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Seasonal declines in duration of incubation and chick periods of common murres at Bluff, Alaska in 1987-1991
Murphy, E.C. (1995) The Auk 112(4):982-993
Abstract
The Common Murre (Uria aalge) produces a single-egg clutch, and the female may replace the egg if it is lost. Even at breeding colonies in highly seasonal environments, egg laying may span several weeks. For example, the mean range of egg-laying dates was 41 days in a five-year period at Bluff, a coastal colony in western Alaska. In each of those five years, incubation periods of eggs were negatively related to laying date (i.e. incubation periods of eggs laid later in season were shorter). This is the first documentation of a seasonal decline in the incubation period of this species, and one of the few for birds in general. Analyses of seasonal changes in weather patterns indicated that the seasonal shortening of the incubation period cannot be explained by changes in environmental conditions. The duration of the chick period also declined seasonally in all five years, similar to results reported elsewhere. Overall, duration of the period between egg laying and fledging averaged about six days less for the latest breeding pairs than for the earliest breeding pairs. There is no evidence of a seasonal decline in hatching or fledging success at this colony. Consequently, these results indicate that murres breeding later in the season at Bluff reduce the duration of both the incubation and chick periods well in advance of seasonal deterioration of environmental conditions. Chicks develop more rapidly than embryos in eggs, and chicks at sea likely grow and develop faster than chicks at the colony. As the time remaining for completion of development decreases through the summer, quicker hatching of eggs and sea-going of chicks will be advantageous. Formation of sea ice throughout the region in late fall likely is the primary time constraints electing for accelerated developmental patterns of eggs and chicks of late-breeding murres at Bluff. In highly seasonal environments, seasonal time constraints may influence most or all phases of avian breeding cycles.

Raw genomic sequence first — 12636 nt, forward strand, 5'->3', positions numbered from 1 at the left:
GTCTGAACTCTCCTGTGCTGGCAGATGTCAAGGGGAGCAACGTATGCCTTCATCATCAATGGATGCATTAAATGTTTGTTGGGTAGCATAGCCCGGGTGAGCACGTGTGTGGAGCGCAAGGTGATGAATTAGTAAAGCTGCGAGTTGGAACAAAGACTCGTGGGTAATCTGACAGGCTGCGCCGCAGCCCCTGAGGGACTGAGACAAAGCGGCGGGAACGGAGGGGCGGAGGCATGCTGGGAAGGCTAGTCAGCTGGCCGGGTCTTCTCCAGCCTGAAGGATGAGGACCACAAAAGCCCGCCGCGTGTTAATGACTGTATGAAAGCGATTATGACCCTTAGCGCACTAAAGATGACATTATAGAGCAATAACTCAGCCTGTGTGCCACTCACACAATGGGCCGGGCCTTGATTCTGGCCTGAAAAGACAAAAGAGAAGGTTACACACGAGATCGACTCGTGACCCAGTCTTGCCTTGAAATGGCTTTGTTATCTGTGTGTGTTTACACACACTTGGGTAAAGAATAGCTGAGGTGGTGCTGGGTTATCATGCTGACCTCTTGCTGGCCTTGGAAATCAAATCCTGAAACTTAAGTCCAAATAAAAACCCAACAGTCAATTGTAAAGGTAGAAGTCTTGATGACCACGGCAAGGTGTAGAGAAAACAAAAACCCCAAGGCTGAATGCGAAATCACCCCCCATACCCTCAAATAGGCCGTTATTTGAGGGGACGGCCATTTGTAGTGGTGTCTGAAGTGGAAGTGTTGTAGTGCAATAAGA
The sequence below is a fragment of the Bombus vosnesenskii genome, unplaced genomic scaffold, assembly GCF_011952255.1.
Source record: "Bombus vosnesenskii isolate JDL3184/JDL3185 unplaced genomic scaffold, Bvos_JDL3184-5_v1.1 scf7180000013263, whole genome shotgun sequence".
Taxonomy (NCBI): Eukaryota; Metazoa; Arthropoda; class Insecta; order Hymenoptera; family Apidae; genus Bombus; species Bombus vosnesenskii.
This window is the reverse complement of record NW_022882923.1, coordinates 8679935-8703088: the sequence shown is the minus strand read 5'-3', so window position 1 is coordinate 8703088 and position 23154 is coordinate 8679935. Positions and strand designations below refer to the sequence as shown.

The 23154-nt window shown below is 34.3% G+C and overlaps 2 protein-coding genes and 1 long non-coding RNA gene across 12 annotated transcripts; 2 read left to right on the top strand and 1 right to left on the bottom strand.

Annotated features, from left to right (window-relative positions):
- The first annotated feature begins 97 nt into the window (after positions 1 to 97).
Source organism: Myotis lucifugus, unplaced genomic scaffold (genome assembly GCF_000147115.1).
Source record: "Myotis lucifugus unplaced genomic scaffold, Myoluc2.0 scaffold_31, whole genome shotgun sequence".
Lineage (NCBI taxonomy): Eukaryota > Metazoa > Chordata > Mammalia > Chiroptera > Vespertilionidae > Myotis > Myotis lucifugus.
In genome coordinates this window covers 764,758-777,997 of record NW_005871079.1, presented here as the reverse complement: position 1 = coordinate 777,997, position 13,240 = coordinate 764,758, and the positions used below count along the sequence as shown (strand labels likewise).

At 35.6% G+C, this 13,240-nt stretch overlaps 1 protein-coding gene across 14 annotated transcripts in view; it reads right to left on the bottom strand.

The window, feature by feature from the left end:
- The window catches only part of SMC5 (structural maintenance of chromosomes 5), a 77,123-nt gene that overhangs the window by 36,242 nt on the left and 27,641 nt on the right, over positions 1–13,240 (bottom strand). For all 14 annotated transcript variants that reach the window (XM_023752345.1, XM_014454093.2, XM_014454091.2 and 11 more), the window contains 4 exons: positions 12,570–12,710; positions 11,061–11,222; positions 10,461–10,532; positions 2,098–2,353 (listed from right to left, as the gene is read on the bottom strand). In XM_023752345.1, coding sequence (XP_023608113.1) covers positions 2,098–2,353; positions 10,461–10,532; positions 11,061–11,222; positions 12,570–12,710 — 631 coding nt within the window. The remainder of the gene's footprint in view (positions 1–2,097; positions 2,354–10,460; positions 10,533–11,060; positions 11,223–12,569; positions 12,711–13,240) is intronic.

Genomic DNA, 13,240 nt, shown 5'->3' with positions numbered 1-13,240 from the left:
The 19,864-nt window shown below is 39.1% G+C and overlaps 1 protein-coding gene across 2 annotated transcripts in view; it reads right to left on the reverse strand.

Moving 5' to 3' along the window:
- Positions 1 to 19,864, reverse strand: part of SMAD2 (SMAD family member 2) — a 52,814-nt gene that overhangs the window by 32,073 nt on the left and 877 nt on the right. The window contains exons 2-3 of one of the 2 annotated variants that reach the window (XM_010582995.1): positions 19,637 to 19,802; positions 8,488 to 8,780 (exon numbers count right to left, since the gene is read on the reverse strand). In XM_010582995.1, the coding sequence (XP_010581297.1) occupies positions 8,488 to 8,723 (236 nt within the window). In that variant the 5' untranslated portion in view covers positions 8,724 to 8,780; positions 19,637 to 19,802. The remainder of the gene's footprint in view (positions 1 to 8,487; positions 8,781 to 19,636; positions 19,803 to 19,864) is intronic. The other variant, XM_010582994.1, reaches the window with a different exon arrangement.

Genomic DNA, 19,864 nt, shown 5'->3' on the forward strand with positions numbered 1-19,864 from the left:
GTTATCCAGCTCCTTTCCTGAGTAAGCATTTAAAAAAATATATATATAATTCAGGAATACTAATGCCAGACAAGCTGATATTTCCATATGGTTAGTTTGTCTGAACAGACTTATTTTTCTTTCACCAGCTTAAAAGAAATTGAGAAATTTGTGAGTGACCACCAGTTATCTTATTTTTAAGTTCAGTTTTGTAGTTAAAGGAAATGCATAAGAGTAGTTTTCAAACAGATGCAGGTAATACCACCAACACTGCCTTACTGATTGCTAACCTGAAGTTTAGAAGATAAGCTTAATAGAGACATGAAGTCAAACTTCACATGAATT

Keywords: none

http://elibrary.unm.edu/sora/Auk/v112n04/p0982-p0993.pdf


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